Black female entrepreneurs talk careers, CT community service and helping others succeed

Bloomfield — They both have been named among the top 100 Women of Color. Both women also work to serve the community and evolve their entrepreneurship. But even with similar goals, their journeys took different paths.

The Courant spoke with Francine Austin and Tasha Ruth about how they created their own paths to entrepreneurship.

Francine Austin

As a little girl, Austin was sure of two things: she loved the entertainment industry and serving others. She said she knew, even at an early age, that she was born to become an entrepreneur.

And her two loves helped her to build entrepreneurship; she is now the CEO and founder of Francine Entertainment and Marketing Co.

“I was the person with the lemonade stand at the end of her driveway,” Austin said. “I was always an entrepreneur. … When we had the big (bake) sales in school, I was the one that would work with the teachers to organize (and) bring the baked goods around to each of the classrooms, (making) sure that everything looks just right, that presentation (of the baked goods).”

Austin said the training as a young girl translated into her work today in production for her company.

“All of it together was natural for me. … I would have showcases at my home as a young girl 10 and 12 years old, where I would have kids come to my home and I would organize it,” she said. “They would recite poetry. A lot of the moms (were) at home, and we would put on performances for them. I would orchestrate (and) plan (this). I (would) get the snacks. I set out everything just right. I’d create the graphics.”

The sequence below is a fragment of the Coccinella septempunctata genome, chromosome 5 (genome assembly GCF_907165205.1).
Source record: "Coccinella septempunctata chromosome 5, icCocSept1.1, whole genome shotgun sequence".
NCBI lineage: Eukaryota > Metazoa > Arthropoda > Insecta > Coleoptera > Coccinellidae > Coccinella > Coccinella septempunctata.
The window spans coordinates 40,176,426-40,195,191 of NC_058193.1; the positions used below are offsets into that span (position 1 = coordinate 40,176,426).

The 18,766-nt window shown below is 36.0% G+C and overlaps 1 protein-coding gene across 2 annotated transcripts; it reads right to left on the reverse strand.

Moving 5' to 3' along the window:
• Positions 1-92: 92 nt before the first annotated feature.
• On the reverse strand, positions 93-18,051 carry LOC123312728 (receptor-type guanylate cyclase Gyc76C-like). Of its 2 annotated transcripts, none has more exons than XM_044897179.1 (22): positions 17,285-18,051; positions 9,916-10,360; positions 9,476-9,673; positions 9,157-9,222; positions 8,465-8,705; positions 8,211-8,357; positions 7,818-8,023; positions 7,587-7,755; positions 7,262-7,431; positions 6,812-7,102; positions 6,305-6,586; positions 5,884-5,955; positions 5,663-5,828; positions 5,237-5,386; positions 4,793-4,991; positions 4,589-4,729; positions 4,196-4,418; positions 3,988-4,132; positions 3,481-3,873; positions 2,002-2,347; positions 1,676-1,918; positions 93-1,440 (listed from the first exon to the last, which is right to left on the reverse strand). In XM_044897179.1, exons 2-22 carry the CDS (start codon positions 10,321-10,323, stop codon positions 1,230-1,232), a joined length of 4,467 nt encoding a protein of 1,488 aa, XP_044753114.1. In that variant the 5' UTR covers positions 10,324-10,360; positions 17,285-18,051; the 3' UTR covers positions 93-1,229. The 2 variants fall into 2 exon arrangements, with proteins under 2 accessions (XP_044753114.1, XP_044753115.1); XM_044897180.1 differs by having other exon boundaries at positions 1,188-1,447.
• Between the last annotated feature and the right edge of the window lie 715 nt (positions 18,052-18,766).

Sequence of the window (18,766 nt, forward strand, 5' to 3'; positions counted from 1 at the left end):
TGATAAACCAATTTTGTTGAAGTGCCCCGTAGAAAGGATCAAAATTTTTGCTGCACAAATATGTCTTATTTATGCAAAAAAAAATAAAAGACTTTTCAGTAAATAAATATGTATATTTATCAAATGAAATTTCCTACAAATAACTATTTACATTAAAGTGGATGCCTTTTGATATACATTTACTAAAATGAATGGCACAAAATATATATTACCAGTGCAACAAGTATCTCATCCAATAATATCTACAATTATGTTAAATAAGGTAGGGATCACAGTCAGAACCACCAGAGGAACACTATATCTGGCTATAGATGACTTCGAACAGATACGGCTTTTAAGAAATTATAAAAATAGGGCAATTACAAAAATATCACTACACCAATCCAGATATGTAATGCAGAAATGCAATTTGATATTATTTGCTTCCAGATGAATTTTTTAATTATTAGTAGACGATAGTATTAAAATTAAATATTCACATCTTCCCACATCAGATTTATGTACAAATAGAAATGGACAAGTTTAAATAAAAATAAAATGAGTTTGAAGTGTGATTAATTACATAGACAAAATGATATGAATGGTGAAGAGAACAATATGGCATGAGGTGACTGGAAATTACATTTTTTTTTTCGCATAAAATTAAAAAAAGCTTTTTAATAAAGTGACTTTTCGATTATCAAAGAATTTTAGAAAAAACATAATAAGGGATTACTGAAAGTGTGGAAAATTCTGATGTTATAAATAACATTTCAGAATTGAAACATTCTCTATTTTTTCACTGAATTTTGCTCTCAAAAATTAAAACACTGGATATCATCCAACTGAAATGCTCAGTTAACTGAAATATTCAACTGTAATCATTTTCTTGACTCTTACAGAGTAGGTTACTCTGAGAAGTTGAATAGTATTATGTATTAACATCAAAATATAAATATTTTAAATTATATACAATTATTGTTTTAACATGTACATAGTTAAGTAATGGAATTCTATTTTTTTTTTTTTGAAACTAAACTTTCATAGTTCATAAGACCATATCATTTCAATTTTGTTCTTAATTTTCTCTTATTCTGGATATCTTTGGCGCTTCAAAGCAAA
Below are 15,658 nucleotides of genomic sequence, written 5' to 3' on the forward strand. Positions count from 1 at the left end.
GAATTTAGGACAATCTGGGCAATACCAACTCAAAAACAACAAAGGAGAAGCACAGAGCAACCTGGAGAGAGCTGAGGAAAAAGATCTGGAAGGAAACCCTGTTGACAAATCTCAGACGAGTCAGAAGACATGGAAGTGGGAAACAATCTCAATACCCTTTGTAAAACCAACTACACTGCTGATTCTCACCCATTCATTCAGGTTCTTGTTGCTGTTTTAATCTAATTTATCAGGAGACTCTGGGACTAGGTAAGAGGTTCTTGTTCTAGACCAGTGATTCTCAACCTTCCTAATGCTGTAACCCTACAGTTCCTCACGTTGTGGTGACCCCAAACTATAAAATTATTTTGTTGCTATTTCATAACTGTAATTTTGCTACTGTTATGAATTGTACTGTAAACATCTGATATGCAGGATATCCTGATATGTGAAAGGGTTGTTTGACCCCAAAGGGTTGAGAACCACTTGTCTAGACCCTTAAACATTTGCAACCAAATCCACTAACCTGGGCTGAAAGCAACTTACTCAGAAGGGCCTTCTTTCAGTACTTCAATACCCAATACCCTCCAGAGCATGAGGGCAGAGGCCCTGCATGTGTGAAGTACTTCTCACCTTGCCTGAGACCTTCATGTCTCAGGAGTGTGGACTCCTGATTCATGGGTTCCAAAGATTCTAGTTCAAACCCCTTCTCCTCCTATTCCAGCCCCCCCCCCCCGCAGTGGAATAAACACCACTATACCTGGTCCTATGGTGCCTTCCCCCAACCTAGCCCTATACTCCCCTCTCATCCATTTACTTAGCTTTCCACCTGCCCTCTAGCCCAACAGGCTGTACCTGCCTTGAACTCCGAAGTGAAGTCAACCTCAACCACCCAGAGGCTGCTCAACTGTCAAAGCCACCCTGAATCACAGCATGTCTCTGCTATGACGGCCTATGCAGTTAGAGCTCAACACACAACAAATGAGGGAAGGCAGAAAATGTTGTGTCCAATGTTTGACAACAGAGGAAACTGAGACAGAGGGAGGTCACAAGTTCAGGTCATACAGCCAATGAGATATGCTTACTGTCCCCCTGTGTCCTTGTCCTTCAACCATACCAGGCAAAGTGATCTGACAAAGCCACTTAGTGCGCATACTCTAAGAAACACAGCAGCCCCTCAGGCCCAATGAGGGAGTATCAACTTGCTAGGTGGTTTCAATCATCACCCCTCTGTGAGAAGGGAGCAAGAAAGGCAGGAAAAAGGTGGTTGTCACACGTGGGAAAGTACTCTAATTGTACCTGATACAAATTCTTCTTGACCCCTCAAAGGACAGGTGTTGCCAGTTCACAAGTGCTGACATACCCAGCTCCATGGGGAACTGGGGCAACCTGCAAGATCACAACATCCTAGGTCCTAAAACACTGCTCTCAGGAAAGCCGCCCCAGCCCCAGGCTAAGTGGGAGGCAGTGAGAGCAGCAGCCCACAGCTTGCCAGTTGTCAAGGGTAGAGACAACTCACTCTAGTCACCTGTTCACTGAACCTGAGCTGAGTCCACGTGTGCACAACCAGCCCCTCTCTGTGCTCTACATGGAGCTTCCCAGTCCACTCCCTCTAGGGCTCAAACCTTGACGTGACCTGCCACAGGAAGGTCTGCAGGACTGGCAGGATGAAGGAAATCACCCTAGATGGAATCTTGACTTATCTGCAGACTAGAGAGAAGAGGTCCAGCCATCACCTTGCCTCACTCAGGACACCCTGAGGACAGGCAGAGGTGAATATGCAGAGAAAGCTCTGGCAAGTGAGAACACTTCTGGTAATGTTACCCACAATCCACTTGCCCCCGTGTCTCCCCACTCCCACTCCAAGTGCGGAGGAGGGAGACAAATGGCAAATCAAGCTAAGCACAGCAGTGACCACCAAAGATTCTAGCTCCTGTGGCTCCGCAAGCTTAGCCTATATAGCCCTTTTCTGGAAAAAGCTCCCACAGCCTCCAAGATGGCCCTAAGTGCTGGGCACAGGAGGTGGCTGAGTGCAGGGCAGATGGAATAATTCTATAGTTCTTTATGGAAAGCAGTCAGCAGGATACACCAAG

Austin said that watching Carol Burnett and Oprah Winfrey on television also helped her to realize that she could live out her dream of giving back to others, while being in entertainment, as an entrepreneur. This led her to starting her organization, A Giving Heart.

“Oprah arrived and just shined a light on your ability to be all things … how you can still have a giving heart, because I realized at that time that I can live my dream (of) philanthropy, as well as (in) entertainment as an entrepreneur. I (can) still produce all my own things, use my skills for marketing, PR event(s), (and) production. All those things came together for the greater good of humanity. That’s what’s most important to me.”

Austin noted that she pivoted out of corporate America, before COVID-19, into entrepreneurship.